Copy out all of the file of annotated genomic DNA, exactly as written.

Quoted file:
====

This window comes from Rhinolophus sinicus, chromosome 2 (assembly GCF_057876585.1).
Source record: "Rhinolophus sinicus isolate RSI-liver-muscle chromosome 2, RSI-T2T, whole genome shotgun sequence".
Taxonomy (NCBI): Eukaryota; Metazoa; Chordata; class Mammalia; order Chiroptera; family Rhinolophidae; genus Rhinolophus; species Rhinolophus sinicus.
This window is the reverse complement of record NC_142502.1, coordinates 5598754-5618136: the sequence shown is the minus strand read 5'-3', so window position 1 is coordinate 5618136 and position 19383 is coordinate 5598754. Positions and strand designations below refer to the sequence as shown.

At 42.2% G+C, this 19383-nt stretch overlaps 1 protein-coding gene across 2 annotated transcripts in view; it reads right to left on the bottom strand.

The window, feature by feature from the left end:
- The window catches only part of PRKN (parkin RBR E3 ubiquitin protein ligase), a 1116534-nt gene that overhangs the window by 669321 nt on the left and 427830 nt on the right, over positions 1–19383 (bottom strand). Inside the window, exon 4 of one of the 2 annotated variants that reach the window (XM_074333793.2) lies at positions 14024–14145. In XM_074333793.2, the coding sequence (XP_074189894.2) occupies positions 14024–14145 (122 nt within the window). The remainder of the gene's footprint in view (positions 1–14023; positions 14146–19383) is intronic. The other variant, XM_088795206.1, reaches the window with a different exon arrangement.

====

This window comes from Rhinolophus sinicus, chromosome 2 (assembly GCF_057876585.1).
Source record: "Rhinolophus sinicus isolate RSI-liver-muscle chromosome 2, RSI-T2T, whole genome shotgun sequence".
Taxonomy (NCBI): Eukaryota; Metazoa; Chordata; class Mammalia; order Chiroptera; family Rhinolophidae; genus Rhinolophus; species Rhinolophus sinicus.
This window is the reverse complement of record NC_142502.1, coordinates 5598754-5618136: the sequence shown is the minus strand read 5'-3', so window position 1 is coordinate 5618136 and position 19383 is coordinate 5598754. Positions and strand designations below refer to the sequence as shown.

At 42.2% G+C, this 19383-nt stretch overlaps 1 protein-coding gene across 2 annotated transcripts in view; it reads right to left on the bottom strand.

The window, feature by feature from the left end:
- The window catches only part of PRKN (parkin RBR E3 ubiquitin protein ligase), a 1116534-nt gene that overhangs the window by 669321 nt on the left and 427830 nt on the right, over positions 1–19383 (bottom strand). Inside the window, exon 4 of one of the 2 annotated variants that reach the window (XM_074333793.2) lies at positions 14024–14145. In XM_074333793.2, the coding sequence (XP_074189894.2) occupies positions 14024–14145 (122 nt within the window). The remainder of the gene's footprint in view (positions 1–14023; positions 14146–19383) is intronic. The other variant, XM_088795206.1, reaches the window with a different exon arrangement.